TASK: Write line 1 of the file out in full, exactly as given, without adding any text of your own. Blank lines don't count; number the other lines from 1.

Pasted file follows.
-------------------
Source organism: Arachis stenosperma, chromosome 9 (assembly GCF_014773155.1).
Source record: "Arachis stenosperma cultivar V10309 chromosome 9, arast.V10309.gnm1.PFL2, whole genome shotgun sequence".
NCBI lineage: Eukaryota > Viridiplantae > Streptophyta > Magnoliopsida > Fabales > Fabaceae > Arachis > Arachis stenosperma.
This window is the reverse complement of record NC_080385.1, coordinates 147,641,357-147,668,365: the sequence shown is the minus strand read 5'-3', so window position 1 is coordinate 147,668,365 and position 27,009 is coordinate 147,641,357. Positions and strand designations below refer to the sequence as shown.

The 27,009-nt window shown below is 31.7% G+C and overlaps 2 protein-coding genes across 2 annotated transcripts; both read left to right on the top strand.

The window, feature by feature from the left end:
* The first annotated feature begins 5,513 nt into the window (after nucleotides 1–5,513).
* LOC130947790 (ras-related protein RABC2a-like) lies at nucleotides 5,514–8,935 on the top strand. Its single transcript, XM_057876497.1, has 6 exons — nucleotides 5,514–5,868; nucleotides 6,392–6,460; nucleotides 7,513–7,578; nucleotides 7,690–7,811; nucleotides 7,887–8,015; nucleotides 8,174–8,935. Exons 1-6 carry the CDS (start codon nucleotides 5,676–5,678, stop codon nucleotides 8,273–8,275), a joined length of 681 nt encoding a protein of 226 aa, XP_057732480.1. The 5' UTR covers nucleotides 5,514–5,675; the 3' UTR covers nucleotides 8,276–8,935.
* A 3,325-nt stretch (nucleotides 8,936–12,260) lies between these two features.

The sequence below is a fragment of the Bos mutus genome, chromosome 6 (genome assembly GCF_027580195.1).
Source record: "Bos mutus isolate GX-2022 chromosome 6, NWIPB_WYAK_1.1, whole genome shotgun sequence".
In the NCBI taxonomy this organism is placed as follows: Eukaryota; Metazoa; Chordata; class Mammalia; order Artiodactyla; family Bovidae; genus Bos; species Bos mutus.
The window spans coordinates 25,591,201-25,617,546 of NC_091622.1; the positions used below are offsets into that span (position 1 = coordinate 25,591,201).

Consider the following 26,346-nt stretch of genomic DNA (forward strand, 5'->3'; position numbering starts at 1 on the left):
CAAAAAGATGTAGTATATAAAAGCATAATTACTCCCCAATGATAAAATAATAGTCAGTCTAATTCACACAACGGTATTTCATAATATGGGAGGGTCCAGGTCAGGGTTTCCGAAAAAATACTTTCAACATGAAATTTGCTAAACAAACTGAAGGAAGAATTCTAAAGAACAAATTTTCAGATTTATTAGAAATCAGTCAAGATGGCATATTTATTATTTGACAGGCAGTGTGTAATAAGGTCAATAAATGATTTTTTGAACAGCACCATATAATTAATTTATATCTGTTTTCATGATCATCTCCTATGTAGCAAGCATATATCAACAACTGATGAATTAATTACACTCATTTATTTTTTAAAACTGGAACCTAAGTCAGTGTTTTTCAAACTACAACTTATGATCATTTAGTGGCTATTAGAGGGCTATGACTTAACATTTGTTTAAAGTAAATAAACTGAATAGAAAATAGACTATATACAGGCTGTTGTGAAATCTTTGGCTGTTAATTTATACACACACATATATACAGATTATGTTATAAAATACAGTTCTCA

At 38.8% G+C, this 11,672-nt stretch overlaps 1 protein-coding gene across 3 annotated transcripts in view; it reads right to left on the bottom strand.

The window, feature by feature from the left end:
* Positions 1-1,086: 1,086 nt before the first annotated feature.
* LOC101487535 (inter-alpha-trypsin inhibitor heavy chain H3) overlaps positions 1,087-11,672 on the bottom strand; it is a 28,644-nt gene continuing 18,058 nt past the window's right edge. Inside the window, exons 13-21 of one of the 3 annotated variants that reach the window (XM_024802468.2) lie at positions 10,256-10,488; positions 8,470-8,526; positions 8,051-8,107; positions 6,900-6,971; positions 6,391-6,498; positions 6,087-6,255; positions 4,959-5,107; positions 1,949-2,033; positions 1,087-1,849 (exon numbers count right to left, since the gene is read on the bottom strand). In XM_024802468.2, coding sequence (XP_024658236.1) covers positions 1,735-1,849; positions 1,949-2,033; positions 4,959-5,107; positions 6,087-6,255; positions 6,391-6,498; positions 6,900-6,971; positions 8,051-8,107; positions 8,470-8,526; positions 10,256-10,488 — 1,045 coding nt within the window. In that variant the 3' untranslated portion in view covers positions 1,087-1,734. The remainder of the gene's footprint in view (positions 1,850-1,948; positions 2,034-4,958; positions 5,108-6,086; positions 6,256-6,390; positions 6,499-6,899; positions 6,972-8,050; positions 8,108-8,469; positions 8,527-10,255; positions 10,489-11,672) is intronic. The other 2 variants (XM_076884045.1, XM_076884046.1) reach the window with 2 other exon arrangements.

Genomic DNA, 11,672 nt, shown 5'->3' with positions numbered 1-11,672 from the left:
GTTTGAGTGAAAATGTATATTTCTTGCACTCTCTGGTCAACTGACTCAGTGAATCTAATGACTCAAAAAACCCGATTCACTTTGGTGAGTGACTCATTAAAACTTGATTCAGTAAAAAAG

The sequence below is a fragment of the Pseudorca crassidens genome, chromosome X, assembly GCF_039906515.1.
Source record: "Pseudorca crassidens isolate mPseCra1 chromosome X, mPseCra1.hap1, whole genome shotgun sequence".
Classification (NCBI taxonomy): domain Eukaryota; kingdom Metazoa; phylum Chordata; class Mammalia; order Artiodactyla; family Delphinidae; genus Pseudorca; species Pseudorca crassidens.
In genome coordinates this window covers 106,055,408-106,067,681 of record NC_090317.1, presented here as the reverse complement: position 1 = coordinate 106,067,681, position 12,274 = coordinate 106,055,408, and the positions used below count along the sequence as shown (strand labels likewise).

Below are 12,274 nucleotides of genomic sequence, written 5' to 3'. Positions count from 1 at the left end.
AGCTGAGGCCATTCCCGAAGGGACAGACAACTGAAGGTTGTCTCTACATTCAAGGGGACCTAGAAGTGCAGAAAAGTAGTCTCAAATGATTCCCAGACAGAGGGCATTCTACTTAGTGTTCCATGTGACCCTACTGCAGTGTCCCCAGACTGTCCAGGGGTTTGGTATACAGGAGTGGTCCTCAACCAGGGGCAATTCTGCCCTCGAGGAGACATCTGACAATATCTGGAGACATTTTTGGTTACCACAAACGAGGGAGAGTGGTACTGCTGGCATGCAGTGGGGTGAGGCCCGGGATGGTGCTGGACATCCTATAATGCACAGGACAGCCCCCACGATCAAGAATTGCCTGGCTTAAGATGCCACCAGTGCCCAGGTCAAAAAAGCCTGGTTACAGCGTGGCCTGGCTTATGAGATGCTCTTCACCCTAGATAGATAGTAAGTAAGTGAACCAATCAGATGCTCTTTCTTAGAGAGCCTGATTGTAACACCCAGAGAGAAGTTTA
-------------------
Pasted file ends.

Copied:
Source organism: Arachis stenosperma, chromosome 9 (assembly GCF_014773155.1).